The decisions for ministers to leave your party are attributed to the trickle down effect set in place by the main crux decisions that run throughout the game: Policies. Policies are structured planes that pertain to specific wants and needs within each of the seven branches of government. Like most of the game, policies are presented in their own separate menu. Each one has a small synopsis that states what it will do when it is put in place. Choosing a policy will bring up another menu that allows you to decide how aggressive a push you want to make in implementing the policy. This level of aggression is controlled via a slider. On top of this are meters that serve as visual representations of the level of displeasure or happiness a certain class of people have with the policy. For example, at one point I decided to put into act a policy that set a law against anyone who was caught trying to mutilate female genitalia (yeah, it was a big problem when I entered into office at the start of the game), and suffice to say that I was very aggressive with the policy. Sliding the meter all the way up drew growing green meter that represented the ‘feminist’ population, but at the same time it caused the red meter that represented the ‘religious’ population to grow slightly larger, slightly redder.

Once a policy is in place, it is represented by an icon in the game’s main hub. Hovering over a policy icon -or any icon for that matter- brings up a flowchart that represents the trickle down effect it has on other policies or situations. It is keeping these ever-expanding connections in mind when making decisions to alter current policies or put in place new ones that serve as the main crux of the game. This is easier said than done once more and more policies are implemented -and they’ll definitely begin to add up over time. I should know. I was two years into my four year term before I realized that my policies were rubbing radical feminists the wrong way. Two failed assassination attempts, and one successful one later and my term came to an abrupt end.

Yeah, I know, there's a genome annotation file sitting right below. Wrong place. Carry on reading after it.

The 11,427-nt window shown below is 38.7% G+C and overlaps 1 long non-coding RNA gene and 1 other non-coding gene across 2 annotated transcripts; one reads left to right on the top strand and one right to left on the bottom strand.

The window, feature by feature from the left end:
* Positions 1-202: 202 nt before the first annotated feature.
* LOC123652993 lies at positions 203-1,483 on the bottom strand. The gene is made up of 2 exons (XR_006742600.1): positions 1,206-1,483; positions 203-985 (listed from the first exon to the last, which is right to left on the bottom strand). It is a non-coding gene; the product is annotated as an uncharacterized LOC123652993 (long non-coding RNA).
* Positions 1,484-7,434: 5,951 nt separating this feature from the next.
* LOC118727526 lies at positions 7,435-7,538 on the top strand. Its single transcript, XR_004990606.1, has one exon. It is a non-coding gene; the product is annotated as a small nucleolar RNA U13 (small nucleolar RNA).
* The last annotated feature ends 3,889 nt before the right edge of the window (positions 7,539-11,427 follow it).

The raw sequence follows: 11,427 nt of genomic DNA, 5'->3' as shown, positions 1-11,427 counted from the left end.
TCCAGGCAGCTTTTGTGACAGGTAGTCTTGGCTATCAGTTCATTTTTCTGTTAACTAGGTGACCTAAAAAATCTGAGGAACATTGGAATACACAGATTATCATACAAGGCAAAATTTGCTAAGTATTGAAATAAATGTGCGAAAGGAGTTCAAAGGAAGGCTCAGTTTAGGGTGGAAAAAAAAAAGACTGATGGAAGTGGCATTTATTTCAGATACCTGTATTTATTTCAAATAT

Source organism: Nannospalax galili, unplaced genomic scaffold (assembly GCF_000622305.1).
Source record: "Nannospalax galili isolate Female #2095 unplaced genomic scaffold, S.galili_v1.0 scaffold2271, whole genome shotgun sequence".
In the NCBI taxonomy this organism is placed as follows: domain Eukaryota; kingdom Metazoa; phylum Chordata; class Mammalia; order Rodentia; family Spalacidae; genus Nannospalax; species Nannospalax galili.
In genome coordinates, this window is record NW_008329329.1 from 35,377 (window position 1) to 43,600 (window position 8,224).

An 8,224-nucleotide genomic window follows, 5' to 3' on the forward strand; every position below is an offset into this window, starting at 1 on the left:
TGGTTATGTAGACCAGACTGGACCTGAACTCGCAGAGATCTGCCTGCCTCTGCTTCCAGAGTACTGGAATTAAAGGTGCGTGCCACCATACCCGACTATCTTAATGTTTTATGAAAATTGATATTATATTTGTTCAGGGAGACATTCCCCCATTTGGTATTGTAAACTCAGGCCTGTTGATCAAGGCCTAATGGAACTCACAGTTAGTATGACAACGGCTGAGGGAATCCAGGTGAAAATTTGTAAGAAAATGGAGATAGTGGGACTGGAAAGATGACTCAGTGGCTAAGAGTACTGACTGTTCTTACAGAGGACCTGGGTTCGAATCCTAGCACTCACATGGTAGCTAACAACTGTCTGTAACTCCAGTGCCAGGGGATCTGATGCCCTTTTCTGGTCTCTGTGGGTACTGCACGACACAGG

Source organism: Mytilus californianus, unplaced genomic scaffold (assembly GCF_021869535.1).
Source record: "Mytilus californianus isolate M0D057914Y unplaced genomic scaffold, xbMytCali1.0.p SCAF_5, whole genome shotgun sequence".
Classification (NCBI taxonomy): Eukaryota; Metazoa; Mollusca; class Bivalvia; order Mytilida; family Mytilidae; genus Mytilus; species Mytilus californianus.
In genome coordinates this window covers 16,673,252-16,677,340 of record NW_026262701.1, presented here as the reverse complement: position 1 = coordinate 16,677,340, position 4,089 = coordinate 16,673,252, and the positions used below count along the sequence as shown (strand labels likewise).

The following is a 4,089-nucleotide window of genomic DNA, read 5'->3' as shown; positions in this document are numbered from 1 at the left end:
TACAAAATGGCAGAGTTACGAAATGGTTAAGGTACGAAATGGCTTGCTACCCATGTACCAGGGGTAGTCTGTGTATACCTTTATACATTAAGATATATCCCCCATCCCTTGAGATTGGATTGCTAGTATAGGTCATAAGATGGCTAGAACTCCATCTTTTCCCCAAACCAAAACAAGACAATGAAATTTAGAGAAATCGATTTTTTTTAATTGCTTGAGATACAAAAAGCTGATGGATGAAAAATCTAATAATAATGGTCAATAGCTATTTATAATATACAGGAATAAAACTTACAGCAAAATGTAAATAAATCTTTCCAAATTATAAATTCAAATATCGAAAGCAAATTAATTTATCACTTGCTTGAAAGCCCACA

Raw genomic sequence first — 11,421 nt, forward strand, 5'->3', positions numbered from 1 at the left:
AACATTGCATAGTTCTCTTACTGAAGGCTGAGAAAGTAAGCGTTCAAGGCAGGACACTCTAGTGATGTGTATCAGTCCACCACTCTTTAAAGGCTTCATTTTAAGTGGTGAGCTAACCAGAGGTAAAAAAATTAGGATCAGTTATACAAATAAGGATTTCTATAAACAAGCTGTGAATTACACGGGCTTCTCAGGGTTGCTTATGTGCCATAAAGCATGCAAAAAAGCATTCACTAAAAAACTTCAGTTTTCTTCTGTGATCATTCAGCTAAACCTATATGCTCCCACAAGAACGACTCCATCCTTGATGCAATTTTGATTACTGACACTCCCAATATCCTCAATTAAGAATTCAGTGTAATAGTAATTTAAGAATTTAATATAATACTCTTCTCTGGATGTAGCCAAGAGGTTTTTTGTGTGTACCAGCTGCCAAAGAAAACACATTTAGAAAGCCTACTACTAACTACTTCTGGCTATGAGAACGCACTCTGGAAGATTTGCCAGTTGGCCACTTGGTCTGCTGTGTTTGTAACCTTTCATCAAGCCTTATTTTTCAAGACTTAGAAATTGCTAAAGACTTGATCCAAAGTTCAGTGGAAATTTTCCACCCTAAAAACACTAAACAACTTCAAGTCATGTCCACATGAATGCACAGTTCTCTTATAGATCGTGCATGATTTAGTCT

Also, keeping in mind what forms of policies affect certain classes will better assist you in forming a plan as to what policies to put into force.

As much as it is hard to please everybody all at once in real life, it would have been nice if the game was slightly more lenient in accomplishing this rather than remaining staunch to realism. This comes off of my personal experience where I did quite a bit during my time in office to advance sexual equality with certain policies; not to mention being able to put an end to female genitalia mutilation as well.

Difficult or not, the template Positech has started with Democracy 3, and is now using here with Democracy 3: Africa is both an efficient and thorough one. For a game that has more menus than any game I have played so far, I never felt overwhelmed or lost. That is saying something there. On top of that, aesthetically, the game reminds me of the good old days of PC text-based adventure games where a real sense of motion is achieved from effective background music (in this case a vibrant, traditional African score), good, concise writing, and catchy sound effects. Yet from what I have heard from the community on Steam who have both played this game as well as the original installment, $15 may be a bit steep when considering this game is more of a minor expansion than a full-blooded one. I could still see it as a worthy purchase if you thoroughly enjoyed that game and are looking to dive in some more, or if you have yet to play a Democracy 3 game.

I know that I’ll be going back to this game soon to see if I can try avoiding assassination…yeah, we’ll see about that.